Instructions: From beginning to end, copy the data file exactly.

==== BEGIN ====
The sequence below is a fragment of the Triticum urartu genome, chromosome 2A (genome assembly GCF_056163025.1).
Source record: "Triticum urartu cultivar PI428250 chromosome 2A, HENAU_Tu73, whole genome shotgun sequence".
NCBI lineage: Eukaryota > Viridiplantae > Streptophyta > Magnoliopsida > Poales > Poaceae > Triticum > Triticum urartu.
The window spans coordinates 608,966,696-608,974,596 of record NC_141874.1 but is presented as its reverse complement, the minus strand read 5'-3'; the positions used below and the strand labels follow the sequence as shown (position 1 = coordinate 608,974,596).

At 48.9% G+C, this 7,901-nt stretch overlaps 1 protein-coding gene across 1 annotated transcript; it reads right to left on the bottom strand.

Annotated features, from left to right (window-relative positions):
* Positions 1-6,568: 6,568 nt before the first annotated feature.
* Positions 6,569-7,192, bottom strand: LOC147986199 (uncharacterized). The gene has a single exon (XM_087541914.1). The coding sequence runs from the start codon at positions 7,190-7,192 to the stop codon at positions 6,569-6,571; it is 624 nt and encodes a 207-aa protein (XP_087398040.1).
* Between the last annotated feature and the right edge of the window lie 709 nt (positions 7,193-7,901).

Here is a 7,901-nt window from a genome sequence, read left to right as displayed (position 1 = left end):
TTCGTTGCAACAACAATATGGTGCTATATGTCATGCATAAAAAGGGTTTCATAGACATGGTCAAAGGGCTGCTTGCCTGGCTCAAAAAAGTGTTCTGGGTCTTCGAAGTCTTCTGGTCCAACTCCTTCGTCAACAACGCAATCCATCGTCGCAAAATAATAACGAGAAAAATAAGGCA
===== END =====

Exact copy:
The sequence below is a fragment of the Triticum urartu genome, chromosome 2A (genome assembly GCF_056163025.1).
Source record: "Triticum urartu cultivar PI428250 chromosome 2A, HENAU_Tu73, whole genome shotgun sequence".
NCBI lineage: Eukaryota > Viridiplantae > Streptophyta > Magnoliopsida > Poales > Poaceae > Triticum > Triticum urartu.
The window spans coordinates 608,966,696-608,974,596 of record NC_141874.1 but is presented as its reverse complement, the minus strand read 5'-3'; the positions used below and the strand labels follow the sequence as shown (position 1 = coordinate 608,974,596).

At 48.9% G+C, this 7,901-nt stretch overlaps 1 protein-coding gene across 1 annotated transcript; it reads right to left on the bottom strand.

Annotated features, from left to right (window-relative positions):
* Positions 1-6,568: 6,568 nt before the first annotated feature.
* Positions 6,569-7,192, bottom strand: LOC147986199 (uncharacterized). The gene has a single exon (XM_087541914.1). The coding sequence runs from the start codon at positions 7,190-7,192 to the stop codon at positions 6,569-6,571; it is 624 nt and encodes a 207-aa protein (XP_087398040.1).
* Between the last annotated feature and the right edge of the window lie 709 nt (positions 7,193-7,901).

Here is a 7,901-nt window from a genome sequence, read left to right as displayed (position 1 = left end):
TTCGTTGCAACAACAATATGGTGCTATATGTCATGCATAAAAAGGGTTTCATAGACATGGTCAAAGGGCTGCTTGCCTGGCTCAAAAAAGTGTTCTGGGTCTTCGAAGTCTTCTGGTCCAACTCCTTCGTCAACAACGCAATCCATCGTCGCAAAATAATAACGAGAAAAATAAGGCA